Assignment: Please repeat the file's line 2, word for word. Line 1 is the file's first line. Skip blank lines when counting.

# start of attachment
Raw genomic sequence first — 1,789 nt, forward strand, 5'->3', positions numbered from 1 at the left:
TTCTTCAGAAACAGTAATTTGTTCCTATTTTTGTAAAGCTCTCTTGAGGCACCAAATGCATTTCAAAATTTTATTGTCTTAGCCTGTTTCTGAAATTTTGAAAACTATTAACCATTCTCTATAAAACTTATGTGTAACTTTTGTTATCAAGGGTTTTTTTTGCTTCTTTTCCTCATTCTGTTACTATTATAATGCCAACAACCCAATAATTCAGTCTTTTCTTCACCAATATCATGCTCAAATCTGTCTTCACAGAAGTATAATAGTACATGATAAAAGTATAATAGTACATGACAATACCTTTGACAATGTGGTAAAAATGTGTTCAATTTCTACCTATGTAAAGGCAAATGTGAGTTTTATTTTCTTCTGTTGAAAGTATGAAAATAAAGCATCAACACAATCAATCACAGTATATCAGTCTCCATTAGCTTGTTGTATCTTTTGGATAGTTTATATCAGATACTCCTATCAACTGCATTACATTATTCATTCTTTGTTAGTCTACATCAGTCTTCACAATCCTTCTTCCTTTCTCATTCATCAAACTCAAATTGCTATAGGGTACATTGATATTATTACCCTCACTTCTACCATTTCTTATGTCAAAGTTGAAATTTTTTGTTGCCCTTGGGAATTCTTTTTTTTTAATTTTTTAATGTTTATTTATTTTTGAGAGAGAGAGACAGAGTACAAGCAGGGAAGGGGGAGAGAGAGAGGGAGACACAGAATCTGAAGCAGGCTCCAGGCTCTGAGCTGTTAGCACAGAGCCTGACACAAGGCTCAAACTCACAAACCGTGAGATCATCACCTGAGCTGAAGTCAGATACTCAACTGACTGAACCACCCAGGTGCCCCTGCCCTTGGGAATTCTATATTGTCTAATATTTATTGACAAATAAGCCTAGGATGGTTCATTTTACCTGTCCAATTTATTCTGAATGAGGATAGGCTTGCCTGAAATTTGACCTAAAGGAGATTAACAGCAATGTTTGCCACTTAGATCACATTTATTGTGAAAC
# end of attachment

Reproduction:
TTCTTCAGAAACAGTAATTTGTTCCTATTTTTGTAAAGCTCTCTTGAGGCACCAAATGCATTTCAAAATTTTATTGTCTTAGCCTGTTTCTGAAATTTTGAAAACTATTAACCATTCTCTATAAAACTTATGTGTAACTTTTGTTATCAAGGGTTTTTTTTGCTTCTTTTCCTCATTCTGTTACTATTATAATGCCAACAACCCAATAATTCAGTCTTTTCTTCACCAATATCATGCTCAAATCTGTCTTCACAGAAGTATAATAGTACATGATAAAAGTATAATAGTACATGACAATACCTTTGACAATGTGGTAAAAATGTGTTCAATTTCTACCTATGTAAAGGCAAATGTGAGTTTTATTTTCTTCTGTTGAAAGTATGAAAATAAAGCATCAACACAATCAATCACAGTATATCAGTCTCCATTAGCTTGTTGTATCTTTTGGATAGTTTATATCAGATACTCCTATCAACTGCATTACATTATTCATTCTTTGTTAGTCTACATCAGTCTTCACAATCCTTCTTCCTTTCTCATTCATCAAACTCAAATTGCTATAGGGTACATTGATATTATTACCCTCACTTCTACCATTTCTTATGTCAAAGTTGAAATTTTTTGTTGCCCTTGGGAATTCTTTTTTTTTAATTTTTTAATGTTTATTTATTTTTGAGAGAGAGAGACAGAGTACAAGCAGGGAAGGGGGAGAGAGAGAGGGAGACACAGAATCTGAAGCAGGCTCCAGGCTCTGAGCTGTTAGCACAGAGCCTGACACAAGGCTCAAACTCACAAACCGTGAGATCATCACCTGAGCTGAAGTCAGATACTCAACTGACTGAACCACCCAGGTGCCCCTGCCCTTGGGAATTCTATATTGTCTAATATTTATTGACAAATAAGCCTAGGATGGTTCATTTTACCTGTCCAATTTATTCTGAATGAGGATAGGCTTGCCTGAAATTTGACCTAAAGGAGATTAACAGCAATGTTTGCCACTTAGATCACATTTATTGTGAAAC